What are the obstacles to adapt a sustainable marketing strategy?
It is evident that implementing sustainable marketing strategy has become a standard practice and more and more companies are taking steps to reduce the environmental impact of their products and services. However, the number of global sustainable-minded businesses with integrated environmental sustainability is still small.
I’ve just finished reading a book Customer-Centric Marketing: Supporting sustainability in the digital age and the authors have identified barriers to adapt sustainability and I’d love to share 5 of these obstacles.
Shareholders and investors are afraid that company managers and directors may act out of self-interest and position the organisation in such a way to reduce returns and share values. Most of the time, company directors and managers only communicate with their shareholders a few weeks before the annual general meeting. It is important to act towards investors in the same way as you would customers and keep them informed.
Responsibility for ownership
Some companies and organisations recognise the importance of corporate social responsibility and they may include “green” issues, charitable links and ethical supply policies in their mission statements. However, recent studies results showed that CSR is abused by companies seeking competitive advantage through misinformation. Transparent communication in an ethical way is key to reducing sceptical environmental claims.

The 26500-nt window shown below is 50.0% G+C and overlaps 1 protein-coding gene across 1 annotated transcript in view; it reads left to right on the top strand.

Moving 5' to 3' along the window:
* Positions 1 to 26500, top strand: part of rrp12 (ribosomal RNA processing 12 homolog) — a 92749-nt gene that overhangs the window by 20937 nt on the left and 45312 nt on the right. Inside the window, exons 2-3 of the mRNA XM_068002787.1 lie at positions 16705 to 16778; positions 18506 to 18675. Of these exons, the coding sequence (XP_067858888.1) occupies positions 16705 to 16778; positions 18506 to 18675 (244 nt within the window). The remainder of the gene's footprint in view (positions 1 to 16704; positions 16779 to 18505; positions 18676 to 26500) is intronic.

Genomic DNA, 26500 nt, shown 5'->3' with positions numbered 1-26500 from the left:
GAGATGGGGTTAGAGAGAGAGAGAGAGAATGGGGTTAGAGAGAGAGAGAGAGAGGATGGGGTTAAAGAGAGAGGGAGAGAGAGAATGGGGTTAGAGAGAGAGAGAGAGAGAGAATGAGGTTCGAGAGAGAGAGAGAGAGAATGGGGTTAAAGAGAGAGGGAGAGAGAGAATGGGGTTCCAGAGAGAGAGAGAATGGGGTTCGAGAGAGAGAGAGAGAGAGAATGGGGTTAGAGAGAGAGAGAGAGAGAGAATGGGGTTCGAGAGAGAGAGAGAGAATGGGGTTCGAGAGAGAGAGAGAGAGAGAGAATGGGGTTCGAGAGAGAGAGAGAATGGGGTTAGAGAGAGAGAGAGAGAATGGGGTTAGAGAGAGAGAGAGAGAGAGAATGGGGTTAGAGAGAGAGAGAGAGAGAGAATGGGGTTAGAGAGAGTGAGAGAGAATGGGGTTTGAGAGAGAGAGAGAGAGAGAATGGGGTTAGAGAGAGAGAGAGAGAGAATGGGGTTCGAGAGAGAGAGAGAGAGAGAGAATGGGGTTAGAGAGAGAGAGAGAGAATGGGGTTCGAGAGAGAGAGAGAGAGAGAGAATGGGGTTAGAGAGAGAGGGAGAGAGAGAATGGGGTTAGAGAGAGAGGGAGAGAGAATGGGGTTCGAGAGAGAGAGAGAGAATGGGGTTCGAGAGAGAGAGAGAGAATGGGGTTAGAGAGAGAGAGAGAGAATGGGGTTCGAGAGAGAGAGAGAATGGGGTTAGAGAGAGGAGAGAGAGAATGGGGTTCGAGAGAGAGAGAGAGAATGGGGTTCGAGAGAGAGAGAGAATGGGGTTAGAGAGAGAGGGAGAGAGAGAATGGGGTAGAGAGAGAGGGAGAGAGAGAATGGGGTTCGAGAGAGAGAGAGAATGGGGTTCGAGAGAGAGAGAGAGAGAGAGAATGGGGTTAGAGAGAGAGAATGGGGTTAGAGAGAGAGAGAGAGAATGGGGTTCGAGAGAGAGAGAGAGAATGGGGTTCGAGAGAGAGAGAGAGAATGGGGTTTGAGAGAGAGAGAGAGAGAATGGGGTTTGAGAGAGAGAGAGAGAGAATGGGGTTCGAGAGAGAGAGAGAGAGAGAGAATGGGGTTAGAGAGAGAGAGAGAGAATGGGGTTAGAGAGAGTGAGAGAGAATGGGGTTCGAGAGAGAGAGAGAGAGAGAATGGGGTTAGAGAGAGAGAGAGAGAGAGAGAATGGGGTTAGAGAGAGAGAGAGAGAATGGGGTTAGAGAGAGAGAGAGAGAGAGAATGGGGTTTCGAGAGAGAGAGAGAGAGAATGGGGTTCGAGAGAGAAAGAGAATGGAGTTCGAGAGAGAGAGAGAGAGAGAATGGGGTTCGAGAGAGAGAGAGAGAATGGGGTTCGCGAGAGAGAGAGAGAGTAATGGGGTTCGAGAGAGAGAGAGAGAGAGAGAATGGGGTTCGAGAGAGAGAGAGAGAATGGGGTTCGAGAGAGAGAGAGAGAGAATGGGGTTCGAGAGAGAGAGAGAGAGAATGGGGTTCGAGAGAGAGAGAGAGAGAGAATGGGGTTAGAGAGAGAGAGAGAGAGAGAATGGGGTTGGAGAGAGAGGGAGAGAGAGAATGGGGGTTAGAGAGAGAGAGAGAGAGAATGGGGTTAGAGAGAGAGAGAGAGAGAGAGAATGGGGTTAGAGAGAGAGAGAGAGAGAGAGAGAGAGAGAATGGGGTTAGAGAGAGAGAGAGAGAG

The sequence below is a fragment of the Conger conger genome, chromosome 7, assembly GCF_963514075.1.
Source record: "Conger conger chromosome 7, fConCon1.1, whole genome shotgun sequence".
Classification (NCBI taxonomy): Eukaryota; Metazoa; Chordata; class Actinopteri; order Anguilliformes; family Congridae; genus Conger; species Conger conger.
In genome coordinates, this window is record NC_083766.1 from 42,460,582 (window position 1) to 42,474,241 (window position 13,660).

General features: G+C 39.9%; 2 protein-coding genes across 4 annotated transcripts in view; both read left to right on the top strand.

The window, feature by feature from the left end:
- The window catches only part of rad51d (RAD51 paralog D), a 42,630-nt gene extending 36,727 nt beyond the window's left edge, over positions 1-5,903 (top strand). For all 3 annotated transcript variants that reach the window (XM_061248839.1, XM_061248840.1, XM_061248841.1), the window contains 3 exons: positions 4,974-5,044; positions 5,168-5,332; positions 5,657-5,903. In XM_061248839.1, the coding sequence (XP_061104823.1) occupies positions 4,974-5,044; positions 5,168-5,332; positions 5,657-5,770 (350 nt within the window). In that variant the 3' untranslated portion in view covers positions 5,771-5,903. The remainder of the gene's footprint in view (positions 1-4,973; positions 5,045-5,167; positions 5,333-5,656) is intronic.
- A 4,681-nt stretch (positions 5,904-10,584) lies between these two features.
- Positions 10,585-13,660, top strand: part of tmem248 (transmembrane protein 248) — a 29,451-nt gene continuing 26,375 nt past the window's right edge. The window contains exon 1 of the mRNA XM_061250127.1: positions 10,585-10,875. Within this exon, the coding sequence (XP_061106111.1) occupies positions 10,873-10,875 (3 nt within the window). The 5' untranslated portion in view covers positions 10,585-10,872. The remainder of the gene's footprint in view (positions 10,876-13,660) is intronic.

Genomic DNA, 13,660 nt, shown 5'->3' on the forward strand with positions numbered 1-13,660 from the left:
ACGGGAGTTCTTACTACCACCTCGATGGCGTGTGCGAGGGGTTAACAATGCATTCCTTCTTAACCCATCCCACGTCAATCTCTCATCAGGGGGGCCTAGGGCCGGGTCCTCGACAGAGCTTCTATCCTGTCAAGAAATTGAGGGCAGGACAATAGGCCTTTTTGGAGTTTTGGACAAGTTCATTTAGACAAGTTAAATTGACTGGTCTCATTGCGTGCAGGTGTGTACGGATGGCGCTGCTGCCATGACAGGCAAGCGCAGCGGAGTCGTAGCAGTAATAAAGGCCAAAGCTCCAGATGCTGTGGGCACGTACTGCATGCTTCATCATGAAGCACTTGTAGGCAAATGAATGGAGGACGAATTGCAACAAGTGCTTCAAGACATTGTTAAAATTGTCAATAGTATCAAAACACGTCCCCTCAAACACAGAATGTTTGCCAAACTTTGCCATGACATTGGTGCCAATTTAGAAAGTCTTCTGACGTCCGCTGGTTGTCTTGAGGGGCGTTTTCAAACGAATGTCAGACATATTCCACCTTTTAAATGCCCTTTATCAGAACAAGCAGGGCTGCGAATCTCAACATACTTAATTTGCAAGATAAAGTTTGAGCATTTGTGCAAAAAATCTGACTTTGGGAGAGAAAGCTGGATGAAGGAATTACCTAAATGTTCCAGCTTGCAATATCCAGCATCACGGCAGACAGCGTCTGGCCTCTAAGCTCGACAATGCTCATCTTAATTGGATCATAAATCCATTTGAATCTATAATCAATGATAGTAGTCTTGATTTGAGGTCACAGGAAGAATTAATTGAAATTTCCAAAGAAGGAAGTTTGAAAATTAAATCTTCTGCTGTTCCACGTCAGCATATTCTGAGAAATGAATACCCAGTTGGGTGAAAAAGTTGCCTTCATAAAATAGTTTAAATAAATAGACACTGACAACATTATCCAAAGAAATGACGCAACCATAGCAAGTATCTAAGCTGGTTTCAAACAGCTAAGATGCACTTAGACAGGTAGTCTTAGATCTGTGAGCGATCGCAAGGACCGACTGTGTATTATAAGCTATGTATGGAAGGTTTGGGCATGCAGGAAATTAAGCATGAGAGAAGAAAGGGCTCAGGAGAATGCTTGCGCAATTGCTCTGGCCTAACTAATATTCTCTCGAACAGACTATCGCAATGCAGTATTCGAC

Dividends versus investment
Today’s investors are seeking maximum returns on their investments and demand stable dividend payments. This tremendous pressure, reduce director’s ability to create and undertake new sustainable projects as they want to pay dividends to maintain market value. However, it is a question how company directors can satisfy shareholders who enable the company to grow as well as employees and the community in which the company is located.
Neil Richardson, Jon James and Neil Kelley, say that the financial crises in 2008/09 demonstrated clearly that, for example, “many financial institutions do not operate in a free market where they can do as they wish. Governments will always bail out financial institutions if the alternative is economically damaging.“ Northern Rock’s case is an invaluable lesson where the bank’s business model (community-friendly society) was changed to a more aggressive model which aimed for higher returns. Adapting additional policies such as FTSE4Good Index can be useful to develop a more sustainable approach.
SMEs don’t need to plan
Last but not least, small and medium size business owners do not feel necessary to create a sustainable marketing plan as they feel that planning is more relevant for larger companies. The writers continue that “It’s impossible to apply single rule to all SMEs as they are simply too diverse. Many exhibit entrepreneurial behavioural patterns whilst having a little structure whereas others are long-standing and well established, with structures comparable to larger companies.“ The best advice to tackle this issue is to look for cost-effective solutions such as advice from local business schools or reading green marketing books.
No question that sustainability is a challenge that all companies and organisations will face over the next 30 to 40 years and customers will be concerned about sustainability. Addressing their green and ethical concerns as well as keeping them happy and satisfying their needs will a guarantee a long-terms success.
I’d love to hear your thoughts on this topic. Which one of these barriers applies to your company?
If you think that you should have a sustainable digital marketing plan for your business, feel free to contact me. I offer website development and web design Southampton services for your business as well as I can help you in promoting your brand online.
Just drop me an email firstname.lastname@example.org and I’ll get back to you at my earliest.
Photo was taken by Zoidberg72